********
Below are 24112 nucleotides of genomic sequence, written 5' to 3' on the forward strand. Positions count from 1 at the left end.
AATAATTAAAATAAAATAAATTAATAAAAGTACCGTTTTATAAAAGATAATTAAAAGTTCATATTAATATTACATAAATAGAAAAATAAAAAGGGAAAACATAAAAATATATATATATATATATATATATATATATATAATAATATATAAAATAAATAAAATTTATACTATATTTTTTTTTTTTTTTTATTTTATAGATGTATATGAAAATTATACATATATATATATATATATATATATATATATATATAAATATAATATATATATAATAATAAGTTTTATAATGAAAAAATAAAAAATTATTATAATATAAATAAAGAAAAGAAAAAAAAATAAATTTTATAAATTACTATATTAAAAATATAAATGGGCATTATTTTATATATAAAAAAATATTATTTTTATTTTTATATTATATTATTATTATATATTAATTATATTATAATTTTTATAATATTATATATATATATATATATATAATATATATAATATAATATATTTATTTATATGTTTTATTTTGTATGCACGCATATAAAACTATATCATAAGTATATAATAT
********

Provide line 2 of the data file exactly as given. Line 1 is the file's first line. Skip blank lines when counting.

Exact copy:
AATAATTAAAATAAAATAAATTAATAAAAGTACCGTTTTATAAAAGATAATTAAAAGTTCATATTAATATTACATAAATAGAAAAATAAAAAGGGAAAACATAAAAATATATATATATATATATATATATATATATATAATAATATATAAAATAAATAAAATTTATACTATATTTTTTTTTTTTTTTTATTTTATAGATGTATATGAAAATTATACATATATATATATATATATATATATATATATATATAAATATAATATATATATAATAATAAGTTTTATAATGAAAAAATAAAAAATTATTATAATATAAATAAAGAAAAGAAAAAAAAATAAATTTTATAAATTACTATATTAAAAATATAAATGGGCATTATTTTATATATAAAAAAATATTATTTTTATTTTTATATTATATTATTATTATATATTAATTATATTATAATTTTTATAATATTATATATATATATATATATATAATATATATAATATAATATATTTATTTATATGTTTTATTTTGTATGCACGCATATAAAACTATATCATAAGTATATAATAT